Investing in stocks is a smart strategy for growing wealth over time. Over the past 50 years, the stock market has delivered an average annual 10% return, as measured by the S&P 500 index. At that same return, a $10,000 investment in stocks today could leave you with a portfolio worth more than $452,000 in 40 years.
But buying stocks is something you’ll want to put a lot of thought into. That means researching each and every stock you add to your portfolio. If you choose your stocks at random, you could face some pretty unfavorable consequences.
You might end up with poor performers
There are many solid businesses that deserve a place in your portfolio. But if you load your brokerage account with random stocks, you might end up with a number of companies that don’t do a good job of managing their money and earning profits. The result? Less money for you.
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It’s important to look at a given company’s financials before buying its stock. A company that’s loaded with debt may be a company that’s in trouble — and one you’re better off avoiding.
You might end up with a portfolio that lacks diversification
You need to make sure your portfolio is diversified. That way, if a single company or market sector takes a beating, you won’t necessarily see the value of your portfolio plunge right away. But if you choose your stocks at random, you might end up owning shares of numerous companies within the same market segment. And that’s not a good thing.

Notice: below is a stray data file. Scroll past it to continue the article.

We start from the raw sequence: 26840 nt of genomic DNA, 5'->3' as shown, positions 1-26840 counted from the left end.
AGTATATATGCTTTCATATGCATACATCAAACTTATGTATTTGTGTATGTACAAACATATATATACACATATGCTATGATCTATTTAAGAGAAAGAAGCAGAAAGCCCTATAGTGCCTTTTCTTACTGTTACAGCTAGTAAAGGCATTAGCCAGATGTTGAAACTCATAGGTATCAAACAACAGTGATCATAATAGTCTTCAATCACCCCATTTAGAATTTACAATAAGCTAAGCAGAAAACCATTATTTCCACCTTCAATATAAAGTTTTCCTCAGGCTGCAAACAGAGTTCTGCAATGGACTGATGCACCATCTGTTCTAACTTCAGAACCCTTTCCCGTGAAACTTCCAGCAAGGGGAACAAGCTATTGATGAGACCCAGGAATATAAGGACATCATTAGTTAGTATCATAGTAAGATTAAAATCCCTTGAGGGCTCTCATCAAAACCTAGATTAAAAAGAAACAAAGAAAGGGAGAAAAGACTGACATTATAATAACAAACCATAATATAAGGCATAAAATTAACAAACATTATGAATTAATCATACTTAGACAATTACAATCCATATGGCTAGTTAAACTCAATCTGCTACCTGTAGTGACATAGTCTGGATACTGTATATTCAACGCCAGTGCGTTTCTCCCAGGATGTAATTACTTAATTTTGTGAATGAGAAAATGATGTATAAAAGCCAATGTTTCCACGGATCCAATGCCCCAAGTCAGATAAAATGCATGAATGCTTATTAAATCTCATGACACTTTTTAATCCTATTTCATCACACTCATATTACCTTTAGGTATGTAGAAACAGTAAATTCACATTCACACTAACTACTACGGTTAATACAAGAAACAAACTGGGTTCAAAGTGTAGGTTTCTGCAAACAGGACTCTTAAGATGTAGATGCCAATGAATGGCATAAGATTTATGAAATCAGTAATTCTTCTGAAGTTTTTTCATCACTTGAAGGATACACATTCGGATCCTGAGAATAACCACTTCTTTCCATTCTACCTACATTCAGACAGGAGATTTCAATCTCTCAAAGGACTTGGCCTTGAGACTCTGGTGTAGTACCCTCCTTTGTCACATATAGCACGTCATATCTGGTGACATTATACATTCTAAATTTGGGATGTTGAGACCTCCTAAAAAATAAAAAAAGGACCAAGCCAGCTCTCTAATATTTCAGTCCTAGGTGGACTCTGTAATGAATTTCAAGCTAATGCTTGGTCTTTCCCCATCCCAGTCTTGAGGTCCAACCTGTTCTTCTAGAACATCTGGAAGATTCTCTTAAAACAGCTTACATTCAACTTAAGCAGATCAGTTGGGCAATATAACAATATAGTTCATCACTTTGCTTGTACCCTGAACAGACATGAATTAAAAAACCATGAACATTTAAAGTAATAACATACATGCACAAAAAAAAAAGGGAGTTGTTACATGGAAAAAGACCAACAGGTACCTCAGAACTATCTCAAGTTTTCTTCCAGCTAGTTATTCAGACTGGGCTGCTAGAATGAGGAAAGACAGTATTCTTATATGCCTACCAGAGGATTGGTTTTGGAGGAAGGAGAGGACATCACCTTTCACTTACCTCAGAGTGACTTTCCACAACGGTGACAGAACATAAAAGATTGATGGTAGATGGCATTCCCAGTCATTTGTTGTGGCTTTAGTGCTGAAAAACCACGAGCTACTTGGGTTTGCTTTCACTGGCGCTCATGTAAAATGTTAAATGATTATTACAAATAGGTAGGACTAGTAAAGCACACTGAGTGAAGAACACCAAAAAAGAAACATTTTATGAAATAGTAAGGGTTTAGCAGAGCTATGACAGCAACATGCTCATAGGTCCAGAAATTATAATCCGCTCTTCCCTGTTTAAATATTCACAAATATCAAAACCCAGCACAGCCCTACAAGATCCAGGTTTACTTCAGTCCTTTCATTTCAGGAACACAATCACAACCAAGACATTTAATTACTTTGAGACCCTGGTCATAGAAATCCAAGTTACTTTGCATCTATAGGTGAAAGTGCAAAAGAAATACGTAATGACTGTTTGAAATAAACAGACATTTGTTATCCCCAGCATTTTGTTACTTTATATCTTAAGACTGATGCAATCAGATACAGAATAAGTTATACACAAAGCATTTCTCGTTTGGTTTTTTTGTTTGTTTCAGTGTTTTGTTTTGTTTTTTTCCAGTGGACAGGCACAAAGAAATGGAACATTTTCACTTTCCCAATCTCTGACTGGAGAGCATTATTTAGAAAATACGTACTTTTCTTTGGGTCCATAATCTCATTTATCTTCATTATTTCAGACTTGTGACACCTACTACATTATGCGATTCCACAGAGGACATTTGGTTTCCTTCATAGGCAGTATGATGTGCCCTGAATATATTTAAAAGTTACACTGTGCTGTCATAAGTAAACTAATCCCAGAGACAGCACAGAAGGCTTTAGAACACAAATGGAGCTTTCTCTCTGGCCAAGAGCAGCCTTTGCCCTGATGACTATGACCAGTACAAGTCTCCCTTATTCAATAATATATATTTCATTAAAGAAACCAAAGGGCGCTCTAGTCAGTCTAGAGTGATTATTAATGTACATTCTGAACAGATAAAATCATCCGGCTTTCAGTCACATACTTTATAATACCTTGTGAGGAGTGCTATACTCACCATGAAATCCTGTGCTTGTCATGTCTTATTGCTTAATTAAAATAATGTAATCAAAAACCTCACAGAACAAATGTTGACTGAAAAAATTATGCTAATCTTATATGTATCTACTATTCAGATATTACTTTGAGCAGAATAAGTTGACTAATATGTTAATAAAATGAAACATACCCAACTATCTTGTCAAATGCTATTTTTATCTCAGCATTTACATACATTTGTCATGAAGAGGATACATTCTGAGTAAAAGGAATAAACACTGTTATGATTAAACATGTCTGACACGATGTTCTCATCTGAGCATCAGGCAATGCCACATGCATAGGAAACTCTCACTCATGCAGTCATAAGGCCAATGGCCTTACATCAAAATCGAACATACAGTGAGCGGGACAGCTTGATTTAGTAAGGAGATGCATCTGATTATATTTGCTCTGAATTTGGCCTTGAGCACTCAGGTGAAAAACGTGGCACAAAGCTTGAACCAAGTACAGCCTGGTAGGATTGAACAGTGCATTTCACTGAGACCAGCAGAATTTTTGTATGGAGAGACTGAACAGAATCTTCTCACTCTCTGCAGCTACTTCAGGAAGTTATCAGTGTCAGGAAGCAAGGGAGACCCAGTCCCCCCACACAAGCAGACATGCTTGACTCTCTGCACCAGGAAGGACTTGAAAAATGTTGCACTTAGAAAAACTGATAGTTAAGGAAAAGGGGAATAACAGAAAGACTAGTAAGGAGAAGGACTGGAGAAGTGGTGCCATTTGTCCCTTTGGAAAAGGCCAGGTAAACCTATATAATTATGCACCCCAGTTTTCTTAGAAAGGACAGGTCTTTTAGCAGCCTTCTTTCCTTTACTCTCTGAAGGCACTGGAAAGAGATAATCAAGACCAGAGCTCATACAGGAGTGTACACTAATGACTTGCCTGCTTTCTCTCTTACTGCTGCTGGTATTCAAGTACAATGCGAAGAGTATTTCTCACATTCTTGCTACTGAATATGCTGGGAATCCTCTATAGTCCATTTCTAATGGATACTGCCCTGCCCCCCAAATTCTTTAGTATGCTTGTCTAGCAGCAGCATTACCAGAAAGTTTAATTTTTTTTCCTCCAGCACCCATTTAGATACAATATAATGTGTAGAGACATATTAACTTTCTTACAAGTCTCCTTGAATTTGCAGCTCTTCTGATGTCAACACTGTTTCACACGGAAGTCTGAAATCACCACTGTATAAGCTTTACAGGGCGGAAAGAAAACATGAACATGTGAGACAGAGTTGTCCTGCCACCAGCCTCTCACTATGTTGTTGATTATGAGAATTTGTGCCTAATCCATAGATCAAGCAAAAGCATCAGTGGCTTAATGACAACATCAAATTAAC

Let’s say you end up in a situation where 80% of your portfolio consists of tech stocks, and the tech sector gets hammered. You could see the value of your investments plummet. On the other hand, if tech companies only comprise 20% of your portfolio, the damage may not be nearly as severe.
When researching stocks just isn’t your thing
Some people don’t have the time, patience, or desire to research stocks on an individual basis. If you’re one of those people, don’t sweat it. Hand-picking stocks isn’t for everyone, and it’s better to be honest with yourself than simply fall back on a plan that has you adding stocks to your portfolio at random.
A better bet for someone in your shoes may be to load your portfolio with S&P 500 ETFs, or exchange-traded funds. These publicly traded funds seek to track and invest in S&P 500 companies, so by buying them, you’re effectively adding many stocks to your portfolio without having to research them one by one.
There are also segment-specific ETFs you can look at. You may, for example, decide to buy shares of an energy ETF, bank ETF, tech ETF, and so forth so you’re investing in different sectors of the market without having to dig deeply into individual companies’ finances.
Choosing stocks at random is a move that might backfire on you. If you’re not up for research, there’s absolutely nothing wrong with falling back on ETFs.
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